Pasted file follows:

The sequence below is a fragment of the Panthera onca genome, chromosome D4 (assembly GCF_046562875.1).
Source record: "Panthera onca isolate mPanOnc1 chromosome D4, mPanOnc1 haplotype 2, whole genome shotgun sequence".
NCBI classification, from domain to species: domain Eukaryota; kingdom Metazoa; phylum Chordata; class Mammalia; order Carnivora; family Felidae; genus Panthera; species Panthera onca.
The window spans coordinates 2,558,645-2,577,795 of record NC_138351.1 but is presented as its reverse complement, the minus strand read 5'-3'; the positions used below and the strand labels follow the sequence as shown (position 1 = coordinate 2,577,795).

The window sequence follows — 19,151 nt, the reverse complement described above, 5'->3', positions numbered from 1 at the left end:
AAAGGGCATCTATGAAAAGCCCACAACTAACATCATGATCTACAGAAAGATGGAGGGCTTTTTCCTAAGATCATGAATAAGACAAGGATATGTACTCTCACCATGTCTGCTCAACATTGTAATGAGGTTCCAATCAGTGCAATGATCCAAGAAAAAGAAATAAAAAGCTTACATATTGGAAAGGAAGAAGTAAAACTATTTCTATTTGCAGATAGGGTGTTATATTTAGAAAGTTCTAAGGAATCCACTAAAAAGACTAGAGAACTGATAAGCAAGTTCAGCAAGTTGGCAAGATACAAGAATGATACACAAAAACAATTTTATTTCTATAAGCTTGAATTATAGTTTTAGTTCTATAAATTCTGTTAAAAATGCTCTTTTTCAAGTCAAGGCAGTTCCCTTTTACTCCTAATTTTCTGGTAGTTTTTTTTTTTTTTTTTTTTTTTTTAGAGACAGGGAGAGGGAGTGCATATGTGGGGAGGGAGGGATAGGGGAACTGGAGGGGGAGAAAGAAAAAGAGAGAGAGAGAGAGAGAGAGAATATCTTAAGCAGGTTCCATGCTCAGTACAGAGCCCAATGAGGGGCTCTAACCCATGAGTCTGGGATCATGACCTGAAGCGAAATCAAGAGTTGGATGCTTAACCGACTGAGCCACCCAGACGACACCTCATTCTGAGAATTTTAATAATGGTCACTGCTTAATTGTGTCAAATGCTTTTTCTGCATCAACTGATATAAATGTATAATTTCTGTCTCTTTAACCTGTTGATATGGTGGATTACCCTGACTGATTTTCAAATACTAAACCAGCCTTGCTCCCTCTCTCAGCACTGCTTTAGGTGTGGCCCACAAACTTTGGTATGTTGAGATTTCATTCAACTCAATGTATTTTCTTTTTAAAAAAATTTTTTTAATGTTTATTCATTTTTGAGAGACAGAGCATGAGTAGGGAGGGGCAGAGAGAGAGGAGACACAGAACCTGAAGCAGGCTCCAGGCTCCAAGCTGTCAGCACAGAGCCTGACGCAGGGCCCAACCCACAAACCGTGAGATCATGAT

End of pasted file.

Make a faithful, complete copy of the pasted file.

The sequence below is a fragment of the Panthera onca genome, chromosome D4 (assembly GCF_046562875.1).
Source record: "Panthera onca isolate mPanOnc1 chromosome D4, mPanOnc1 haplotype 2, whole genome shotgun sequence".
NCBI classification, from domain to species: domain Eukaryota; kingdom Metazoa; phylum Chordata; class Mammalia; order Carnivora; family Felidae; genus Panthera; species Panthera onca.
The window spans coordinates 2,558,645-2,577,795 of record NC_138351.1 but is presented as its reverse complement, the minus strand read 5'-3'; the positions used below and the strand labels follow the sequence as shown (position 1 = coordinate 2,577,795).

The window sequence follows — 19,151 nt, the reverse complement described above, 5'->3', positions numbered from 1 at the left end:
AAAGGGCATCTATGAAAAGCCCACAACTAACATCATGATCTACAGAAAGATGGAGGGCTTTTTCCTAAGATCATGAATAAGACAAGGATATGTACTCTCACCATGTCTGCTCAACATTGTAATGAGGTTCCAATCAGTGCAATGATCCAAGAAAAAGAAATAAAAAGCTTACATATTGGAAAGGAAGAAGTAAAACTATTTCTATTTGCAGATAGGGTGTTATATTTAGAAAGTTCTAAGGAATCCACTAAAAAGACTAGAGAACTGATAAGCAAGTTCAGCAAGTTGGCAAGATACAAGAATGATACACAAAAACAATTTTATTTCTATAAGCTTGAATTATAGTTTTAGTTCTATAAATTCTGTTAAAAATGCTCTTTTTCAAGTCAAGGCAGTTCCCTTTTACTCCTAATTTTCTGGTAGTTTTTTTTTTTTTTTTTTTTTTTTTAGAGACAGGGAGAGGGAGTGCATATGTGGGGAGGGAGGGATAGGGGAACTGGAGGGGGAGAAAGAAAAAGAGAGAGAGAGAGAGAGAGAGAATATCTTAAGCAGGTTCCATGCTCAGTACAGAGCCCAATGAGGGGCTCTAACCCATGAGTCTGGGATCATGACCTGAAGCGAAATCAAGAGTTGGATGCTTAACCGACTGAGCCACCCAGACGACACCTCATTCTGAGAATTTTAATAATGGTCACTGCTTAATTGTGTCAAATGCTTTTTCTGCATCAACTGATATAAATGTATAATTTCTGTCTCTTTAACCTGTTGATATGGTGGATTACCCTGACTGATTTTCAAATACTAAACCAGCCTTGCTCCCTCTCTCAGCACTGCTTTAGGTGTGGCCCACAAACTTTGGTATGTTGAGATTTCATTCAACTCAATGTATTTTCTTTTTAAAAAAATTTTTTTAATGTTTATTCATTTTTGAGAGACAGAGCATGAGTAGGGAGGGGCAGAGAGAGAGGAGACACAGAACCTGAAGCAGGCTCCAGGCTCCAAGCTGTCAGCACAGAGCCTGACGCAGGGCCCAACCCACAAACCGTGAGATCATGAT